Lectures & Workshops
One-Hour Guild Presentation
Quilts that Honor Friends, Family, and Freedom: The Lancaster Diamond Sampler Quilt
This quilt is one of a small group of similar quilts that were made in Lancaster County, Pennsylvania, in the mid-1800s by a group of quilters who referred to themselves as the "girl cousins." They were friends and family, old and young, new quilters and experienced quilters, who got together to visit, to eat, to share knowledge, fabric, and patterns, and to work on quilts. Ann fell in love with this quilt and has been studying it and making the blocks since 2009 - she just keeps discovering more interesting and mysterious features every day about the quilt and the unknown quilter who created it. This fun and informative lecture and trunk show lasts about one hour. Ann will discuss the various techniques used in these quilts. You will learn some surprisingly easy geometry, and even take the Mystery Applique Quiz. This quilt will remind you why you got into quilting in the first place. As part of the program, Ann will discuss the role of quilting in response to conflicts and causes in American history. She will also talk about the Quilts of Valor project.
Getting Started with the Lancaster Diamond Sampler
If you have your template and your copy of the book, "Making the Lancaster Diamond Sampler: A 19th Century Quilt Design by Fanny's Friend," you are ready to begin making blocks. Ann will select blocks to help you get started working on your own or with a group. There are several design and construction techniques that you can implement early on in the process that will make the journey with this quilt fun and rewarding. Students will also explore using the diamond to create scrap quilts, art quilts, traditional designs, and original designs. A supply list will be provided to help you get started with fabric selections for blocks, sashing, and cornerstones.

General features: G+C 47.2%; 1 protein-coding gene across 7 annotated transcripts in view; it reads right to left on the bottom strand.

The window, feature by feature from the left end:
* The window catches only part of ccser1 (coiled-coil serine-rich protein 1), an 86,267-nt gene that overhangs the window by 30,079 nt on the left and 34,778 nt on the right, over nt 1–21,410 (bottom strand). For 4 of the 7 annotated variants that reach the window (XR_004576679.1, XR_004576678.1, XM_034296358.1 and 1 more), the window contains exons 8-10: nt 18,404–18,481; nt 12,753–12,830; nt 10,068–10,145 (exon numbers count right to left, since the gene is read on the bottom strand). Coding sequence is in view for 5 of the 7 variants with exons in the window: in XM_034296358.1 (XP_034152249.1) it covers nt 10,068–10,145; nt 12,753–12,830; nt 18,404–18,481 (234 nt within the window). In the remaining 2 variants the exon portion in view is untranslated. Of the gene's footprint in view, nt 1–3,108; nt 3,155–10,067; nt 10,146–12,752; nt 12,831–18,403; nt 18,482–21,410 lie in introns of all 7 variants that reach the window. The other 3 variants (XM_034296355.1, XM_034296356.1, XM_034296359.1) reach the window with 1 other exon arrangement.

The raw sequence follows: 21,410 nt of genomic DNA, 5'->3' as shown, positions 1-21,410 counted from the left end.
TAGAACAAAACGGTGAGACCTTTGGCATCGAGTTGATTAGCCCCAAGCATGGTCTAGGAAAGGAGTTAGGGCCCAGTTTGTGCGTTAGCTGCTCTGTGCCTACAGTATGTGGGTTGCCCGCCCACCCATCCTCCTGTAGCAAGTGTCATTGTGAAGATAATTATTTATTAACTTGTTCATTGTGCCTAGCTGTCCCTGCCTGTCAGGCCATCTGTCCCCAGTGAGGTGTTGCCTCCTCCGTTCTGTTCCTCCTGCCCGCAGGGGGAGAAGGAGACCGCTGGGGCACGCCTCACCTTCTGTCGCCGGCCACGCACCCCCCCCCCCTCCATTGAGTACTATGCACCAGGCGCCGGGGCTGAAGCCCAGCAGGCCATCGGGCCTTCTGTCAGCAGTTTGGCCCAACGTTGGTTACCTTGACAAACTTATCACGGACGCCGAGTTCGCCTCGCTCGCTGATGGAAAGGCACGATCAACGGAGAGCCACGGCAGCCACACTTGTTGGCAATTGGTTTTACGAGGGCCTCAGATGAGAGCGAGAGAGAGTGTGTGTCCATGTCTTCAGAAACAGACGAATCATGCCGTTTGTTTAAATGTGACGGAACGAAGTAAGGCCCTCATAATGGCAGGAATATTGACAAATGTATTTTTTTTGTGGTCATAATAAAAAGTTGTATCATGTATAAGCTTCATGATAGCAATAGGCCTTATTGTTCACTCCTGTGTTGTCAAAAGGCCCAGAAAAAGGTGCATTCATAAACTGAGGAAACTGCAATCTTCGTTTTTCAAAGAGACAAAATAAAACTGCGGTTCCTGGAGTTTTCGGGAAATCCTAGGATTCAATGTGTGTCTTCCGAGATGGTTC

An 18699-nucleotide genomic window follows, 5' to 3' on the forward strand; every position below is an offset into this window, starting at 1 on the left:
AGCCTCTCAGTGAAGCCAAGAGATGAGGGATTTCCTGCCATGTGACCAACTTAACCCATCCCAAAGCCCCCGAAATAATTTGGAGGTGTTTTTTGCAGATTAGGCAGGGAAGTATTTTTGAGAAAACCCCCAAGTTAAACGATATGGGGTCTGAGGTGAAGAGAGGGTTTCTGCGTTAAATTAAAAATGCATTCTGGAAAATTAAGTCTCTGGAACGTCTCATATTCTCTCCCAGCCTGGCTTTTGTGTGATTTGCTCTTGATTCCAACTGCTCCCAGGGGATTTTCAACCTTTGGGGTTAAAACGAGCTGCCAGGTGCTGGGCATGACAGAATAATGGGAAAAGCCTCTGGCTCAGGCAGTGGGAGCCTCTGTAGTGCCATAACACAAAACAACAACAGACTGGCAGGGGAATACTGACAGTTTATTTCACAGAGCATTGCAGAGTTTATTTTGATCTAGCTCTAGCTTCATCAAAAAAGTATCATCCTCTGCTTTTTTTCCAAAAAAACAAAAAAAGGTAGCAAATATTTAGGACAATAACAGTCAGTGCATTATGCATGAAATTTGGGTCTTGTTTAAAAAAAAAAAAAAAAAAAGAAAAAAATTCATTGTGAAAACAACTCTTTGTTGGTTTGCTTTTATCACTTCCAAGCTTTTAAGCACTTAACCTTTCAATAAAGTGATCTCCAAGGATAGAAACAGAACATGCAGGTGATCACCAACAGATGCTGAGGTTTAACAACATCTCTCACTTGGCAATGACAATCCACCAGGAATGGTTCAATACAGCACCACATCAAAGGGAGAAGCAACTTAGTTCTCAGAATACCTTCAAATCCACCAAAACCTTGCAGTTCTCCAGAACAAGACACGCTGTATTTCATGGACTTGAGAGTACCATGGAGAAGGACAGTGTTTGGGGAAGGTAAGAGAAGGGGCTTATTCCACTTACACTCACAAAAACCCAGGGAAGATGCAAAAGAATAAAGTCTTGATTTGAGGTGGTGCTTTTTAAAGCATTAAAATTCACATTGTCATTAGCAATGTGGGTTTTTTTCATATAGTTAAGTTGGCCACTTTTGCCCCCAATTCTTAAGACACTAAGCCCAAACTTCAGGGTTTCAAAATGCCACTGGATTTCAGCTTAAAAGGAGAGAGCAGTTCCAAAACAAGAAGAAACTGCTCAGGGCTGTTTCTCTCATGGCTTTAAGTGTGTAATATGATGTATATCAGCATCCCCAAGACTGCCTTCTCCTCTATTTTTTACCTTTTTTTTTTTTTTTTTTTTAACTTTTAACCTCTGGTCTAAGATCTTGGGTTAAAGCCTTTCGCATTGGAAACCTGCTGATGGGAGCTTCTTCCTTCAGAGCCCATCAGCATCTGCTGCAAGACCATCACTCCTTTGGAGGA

BAT (Block at a Time) Quilting Technique
Here is a technique for joining blocks (they might be pieced, appliqued, embroidered, or just plain fabric) to make a completely finished quilt on your home machine. The "quilt as you go" idea is not new, but this technique will allow you to attach blocks with almost any width of sashing on the front of the quilt - a problem that has plagued this technique for years.
One or Two-Day Retreat
Making the Lancaster Diamond Sampler
The blocks in the original sampler quilts were made in an informal teaching environment in the mid-1800s. Quilters shared patterns, fabric, and knowledge with each other in order to pass along the traditions of quilting. They also ate, gossiped, laughed, and generally had fun. In this spirit, you will make blocks from the different styles and techniques found in this fascinating quilt: strip piecing, basic elements, appliqué, Seminole. Ann will teach you to use both modern and 1800s techniques for making these blocks. The grand finale, will have you making miniature diamond blocks that feature ¼" checkerboards (don't be frightened, it's easier than you think!).